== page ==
Saturday, 2 January 2016

Nerdversity Discussion: Racism, Hollywood and Cosplayers


For our first major discussion of 2016, we're going to tackle the controversial topic of Racism in Hollywood and Cosplay and it's impact on pop culture since. Now, before we get into, I'm going to do a little bit of history and what to look out for.



Lets start right at the beginning. The above images are Blackface on the left and Yellowface on the right. Blackface originated at the end of the 19th century and continued well into the 20th century. Some sources indicate that blackface had it's origins in 15th century theater, Many Elizabethan and Jacobean theatre actors would darken their skin to play characters like Othello. This practice continued well into the 1800s when it became popular to mock black people through the use of Minstrel shows. This is the most common and well known form of black face, where actors would darken their face, give themselves exaggerated ruby lips, mess up their hair or give themselves an afro and wear a ragged suit. They would also bring in the "creole" dialect to further enhance the character, examples of which would include "Yes Massa" and "Ah reck'n" This is purely designed to mock.

One of the most iconic black face roles was Al Jolson's portrayal of Jack Robin in 1927's The Jazz Singer. Throughout the 1930s and 1940s, many of Hollywood's greats including Fred Astaire, Judy Garland, Mickey Rooney, Bing Crosby and Shirley Temple routinely played characters in black face and it became that ingrained in the pop culture of the 1930s and 40s that it appeared in cartoons from Warner Brothers, Tex Avery and MGM. Although black herself, the unseen "mammy" from the Tom and Jerry Cartoons of that era do conform to the stereotypes of that era.



While many pass him off as a comedic character, Jar Jar Binks is actually a modern day representation of the black face character. Although he doesn't possess the painted face, the ruby lips and the afro, he does wear a ragged suit and he does talk in a stereotypical "creole" dialect, His personality throughout the movies still follows on from the bumbling, but good natured plantation slave. Throughout the movie, Jar Jar is good natured and wants to help as much as he can, but is clumsy. It really doesn't help that the rest of the Gungan people share the same "creole" dialect while speaking. 

Skids and Mudflap from the Michael Bay Transformers movies also fit into this casual racism stereotype. Although they are alien Transforming robots, They fit in the the "gangsta" black face stereotype of talking in street talk, have gold teeth and a penchant of playing rap and hip hop through their speakers.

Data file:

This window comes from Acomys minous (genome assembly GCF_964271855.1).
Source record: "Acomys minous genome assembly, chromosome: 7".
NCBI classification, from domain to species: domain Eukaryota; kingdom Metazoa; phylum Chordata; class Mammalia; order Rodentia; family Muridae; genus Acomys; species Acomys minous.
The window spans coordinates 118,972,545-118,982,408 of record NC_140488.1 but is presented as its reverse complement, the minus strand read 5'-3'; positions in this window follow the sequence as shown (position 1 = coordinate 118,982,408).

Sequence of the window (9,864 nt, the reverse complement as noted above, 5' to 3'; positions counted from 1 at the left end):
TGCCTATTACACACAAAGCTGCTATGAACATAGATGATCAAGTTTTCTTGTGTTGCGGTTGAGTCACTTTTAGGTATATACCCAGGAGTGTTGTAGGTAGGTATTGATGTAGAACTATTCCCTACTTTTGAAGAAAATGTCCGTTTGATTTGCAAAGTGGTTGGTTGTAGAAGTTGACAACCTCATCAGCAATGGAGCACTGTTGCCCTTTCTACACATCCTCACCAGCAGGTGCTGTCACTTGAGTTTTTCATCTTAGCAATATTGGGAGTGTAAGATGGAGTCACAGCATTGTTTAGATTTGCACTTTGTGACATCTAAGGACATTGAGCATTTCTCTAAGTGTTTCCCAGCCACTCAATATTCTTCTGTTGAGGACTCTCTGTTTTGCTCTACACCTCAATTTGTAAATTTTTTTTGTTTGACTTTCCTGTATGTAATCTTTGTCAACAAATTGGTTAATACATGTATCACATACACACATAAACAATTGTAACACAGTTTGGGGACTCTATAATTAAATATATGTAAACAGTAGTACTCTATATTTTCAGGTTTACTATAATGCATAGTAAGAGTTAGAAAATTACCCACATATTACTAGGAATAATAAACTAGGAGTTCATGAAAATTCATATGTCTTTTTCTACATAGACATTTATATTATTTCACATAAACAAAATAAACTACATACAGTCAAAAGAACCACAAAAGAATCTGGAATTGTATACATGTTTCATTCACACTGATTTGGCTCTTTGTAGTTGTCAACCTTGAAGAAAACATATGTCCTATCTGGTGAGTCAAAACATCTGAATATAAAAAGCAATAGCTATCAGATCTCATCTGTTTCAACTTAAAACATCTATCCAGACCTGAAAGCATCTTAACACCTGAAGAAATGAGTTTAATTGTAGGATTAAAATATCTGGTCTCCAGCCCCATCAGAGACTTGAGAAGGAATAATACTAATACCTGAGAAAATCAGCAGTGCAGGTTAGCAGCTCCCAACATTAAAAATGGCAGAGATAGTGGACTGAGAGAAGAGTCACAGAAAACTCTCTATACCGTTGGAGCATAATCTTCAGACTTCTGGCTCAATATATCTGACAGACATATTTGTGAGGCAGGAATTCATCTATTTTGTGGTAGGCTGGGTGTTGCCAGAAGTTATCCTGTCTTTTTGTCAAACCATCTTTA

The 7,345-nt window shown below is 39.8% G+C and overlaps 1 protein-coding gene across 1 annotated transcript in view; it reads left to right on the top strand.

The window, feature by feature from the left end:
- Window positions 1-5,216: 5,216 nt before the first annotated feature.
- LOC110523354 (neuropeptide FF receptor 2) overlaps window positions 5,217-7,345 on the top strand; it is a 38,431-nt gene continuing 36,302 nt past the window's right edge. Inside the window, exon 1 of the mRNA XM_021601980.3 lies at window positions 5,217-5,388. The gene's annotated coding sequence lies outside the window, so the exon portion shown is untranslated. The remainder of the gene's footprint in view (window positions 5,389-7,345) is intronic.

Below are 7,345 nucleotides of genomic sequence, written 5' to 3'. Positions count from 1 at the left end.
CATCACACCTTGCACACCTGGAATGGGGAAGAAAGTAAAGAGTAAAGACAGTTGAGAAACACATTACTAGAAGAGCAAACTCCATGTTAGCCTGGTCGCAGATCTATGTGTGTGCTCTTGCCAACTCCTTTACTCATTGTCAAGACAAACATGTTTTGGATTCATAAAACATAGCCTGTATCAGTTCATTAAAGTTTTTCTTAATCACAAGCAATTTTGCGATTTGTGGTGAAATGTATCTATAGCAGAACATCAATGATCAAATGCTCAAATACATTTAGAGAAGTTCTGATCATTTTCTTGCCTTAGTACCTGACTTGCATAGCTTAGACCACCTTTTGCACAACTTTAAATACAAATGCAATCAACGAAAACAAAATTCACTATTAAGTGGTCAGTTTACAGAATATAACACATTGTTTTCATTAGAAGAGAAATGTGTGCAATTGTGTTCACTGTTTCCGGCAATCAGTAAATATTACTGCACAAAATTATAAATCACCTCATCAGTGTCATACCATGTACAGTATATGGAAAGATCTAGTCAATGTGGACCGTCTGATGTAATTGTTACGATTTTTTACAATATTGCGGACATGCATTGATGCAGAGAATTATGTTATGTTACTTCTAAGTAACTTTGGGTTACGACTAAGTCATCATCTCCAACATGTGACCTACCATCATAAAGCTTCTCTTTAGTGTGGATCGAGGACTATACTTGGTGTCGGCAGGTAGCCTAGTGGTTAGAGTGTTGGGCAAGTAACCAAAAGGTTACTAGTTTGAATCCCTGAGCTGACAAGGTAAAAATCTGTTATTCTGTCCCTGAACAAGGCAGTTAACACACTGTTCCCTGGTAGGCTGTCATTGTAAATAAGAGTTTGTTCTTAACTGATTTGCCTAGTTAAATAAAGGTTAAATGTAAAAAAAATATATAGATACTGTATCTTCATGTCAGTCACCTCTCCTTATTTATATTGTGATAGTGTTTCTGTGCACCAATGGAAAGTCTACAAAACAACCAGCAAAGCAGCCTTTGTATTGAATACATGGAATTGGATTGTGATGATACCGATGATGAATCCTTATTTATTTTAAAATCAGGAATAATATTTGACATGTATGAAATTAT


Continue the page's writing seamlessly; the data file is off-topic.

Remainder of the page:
Yellowface was popularised in the 1930s. It's the idea of lightening skin tones, often paired with narrowing the eyes, buck teeth and often using the L and R switch in phrases like "Amelicans" for Americans. The narrowing of the eyes and buck teeth were for comedic roles. However, it wasn't uncommon for actors in Hollywood to alter their appearance through the use of make up to achieve a vaguely East Asian look. Famous examples outside of Mickey Rooney in Breakfast at Tiffany's are: Christopher Lee as Fu Manchu and Warner Oland as Charlie Chan.

Before we get any further, this is Robert Downey Jr in Tropic Thunder and Sherlock Holmes. Neither of these can be considered racist as they aren't exaggerated features on either of them that match black face or yellow face. Plus the characters do NOT portray the respective races in a negative or stereotypical way. Much in the same way that the Fisher Stevens character of Ben was NOT racist in that even though he was a white man wearing make up, he was portraying a very intelligent man who built Johnny 5.


Lets take a look at the opposite side of the coin. White face was created in 1895 and was used for when black and even Asian actors of the stage would use make up to whiten their skin to portray white people. Recent examples of this include the Wayans Brothers in the movie White Chicks and America's Got Talent Host Nick Cannon promoting his new album. 


What does all this have to do with cosplay? well, on the left we have a black cosplayer cosplaying as a white Japanese character, Sailor Venus. On the right, we have white German cosplayer Purple Sky Cosplay who darkened her skin via make up to become Michonne. The cosplayer on the left was applauded for her work, whilst Purple Sky was called a racist.

Now, digging deeper, this is where I can see the hypocrisy from within the community. There are many people that state "people are free to cosplay whoever and whatever they want.". This is why cosplayers are damned if they do and damned if they don't. If they alter their skin tone, then it's racist, if they don't, they are accused of cultural appropriation of that character. So I ask, why is the cosplayer on the left fine as she is? yet the one on the right, doing a very accurate cosplay that isn't racist or offenive, considered it? If Purple Sky had made the character white, to match her skin tone, then she would have been considered even worse for appropriating the character. Either both are OK or neither are OK.